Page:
That describes my experience on Sunday at the Help-Portrait event at which I volunteered at The Aloha Inn in Seattle, a transitional housing facility for individuals seeking to make their way out of homelessness. I was totally on board when I heard about Help-Portrait, which I saw as a chance to meld my burgeoning love of photography with a desire also to be of service to the homeless.
Help-Portrait is the brain/heart-child of Jeremy Cowart, a professional photographer who has photographed oodles and oodles of famous people; you've probably seen plenty of his work without even knowing it. I found out about Help Portrait when I read this entry on Donald Miller's blog in early September. The idea was simple: take portraits of and give prints of them to people who would otherwise not have the opportunity to have a decent portrait taken. No minimum skill level, no fancy camera equipment or skills needed. Just as willingness to show up and a heart to give.
So like I said: I was totally on board. I just had no idea I'd be such a fish out of water, complete with desperate flopping, dramatic flailing in search of a safe pool, and feeling all slimy, slippery, and scaly to boot (hopefully not the smelly part; the team could probably best speak to that point).
Since we've been married, I've joined with James in his passion for serving the homeless, and so this was too perfect an opportunity. But for someone who has been happily clicking away with her DSLR without really knowing what she was doing, I felt like I was thrown into the deep end when I (gulp) volunteered to be the portrait photographer and (double-gulp) somehow ended up at the last minute as the event coordinator. Luckily a lot of groundwork had been laid by others who held their events earlier in the month (the "official" Help-Portrait day was December 12), but until we got there and the event started, I was insanely tense and nervous about my roles for the day.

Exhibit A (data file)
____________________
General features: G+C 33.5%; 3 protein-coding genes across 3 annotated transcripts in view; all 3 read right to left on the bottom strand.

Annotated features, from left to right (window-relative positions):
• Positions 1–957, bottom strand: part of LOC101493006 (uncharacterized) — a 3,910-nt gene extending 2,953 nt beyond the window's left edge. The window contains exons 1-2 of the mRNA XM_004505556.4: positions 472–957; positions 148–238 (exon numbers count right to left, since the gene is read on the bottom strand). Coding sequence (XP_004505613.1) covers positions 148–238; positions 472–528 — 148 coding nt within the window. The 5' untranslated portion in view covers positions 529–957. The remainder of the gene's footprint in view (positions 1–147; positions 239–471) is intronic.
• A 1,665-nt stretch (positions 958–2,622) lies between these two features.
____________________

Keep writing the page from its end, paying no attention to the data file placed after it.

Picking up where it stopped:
The lovely Denise, our roaming photographer
Taken with Blackberry camera phone
There is a part of me that would like to say that it all went off without a hitch -- that was a natural behind the camera, that I was a pro at drawing my more reluctant subjects out of their shells. I adjusted my camera settings with ease and kept everything moving along smoothly. This was so clearly not the case.
I had no idea how to set up the lights or where to put the backdrop. The white balance on my camera -- how do I adjust that again? What mode should I shoot in? Why do my test shots look so washed out? How do you find suitable poses for people? What type of memory card do I have? And how in the world (pray tell) have I been taking pictures this long without knowing these things?
These are all things I fumbled through awkwardly, and not without quite a bit of help. Other volunteers helped me with my settings and my white balance, with suggestions and ideas. James moved the backdrop to a better location. Sam happily cropped and processed photos all by himself. Annie coaxed smiles and confident postures from our subjects. All were warm and wonderful people. Instead of feeling like an idiot, I felt like I was being helped myself. I was doubly inspired by the brave and healing souls who were the subjects of our photographs.
I have a lot to learn when it comes to photography. I am living proof that it's shockingly easy to take beautiful pictures with a DSLR without knowing half of what the darn thing (the "darn thing" being the camera) can do. In the meantime, it's good to know that there are those who can make up for what I lack and who are more than willing to share their expertise without condescension. And for those times when I don't have a clue what I am doing, maybe I will remember that even then, me having it together is not the point.
Sometimes, I will have absolutely no idea what I am doing. And somehow even then, it will be okay.
NOTE: I would love to share some of the portraits with you that were taken at the event. Most of our subjects (understandably) signed forms affirming that they would like their privacy protected and not have their photos posted in any public forum. There were a few brave souls, however, that said they would love to have their images shared. Once processed, I'll happily share those portraits!!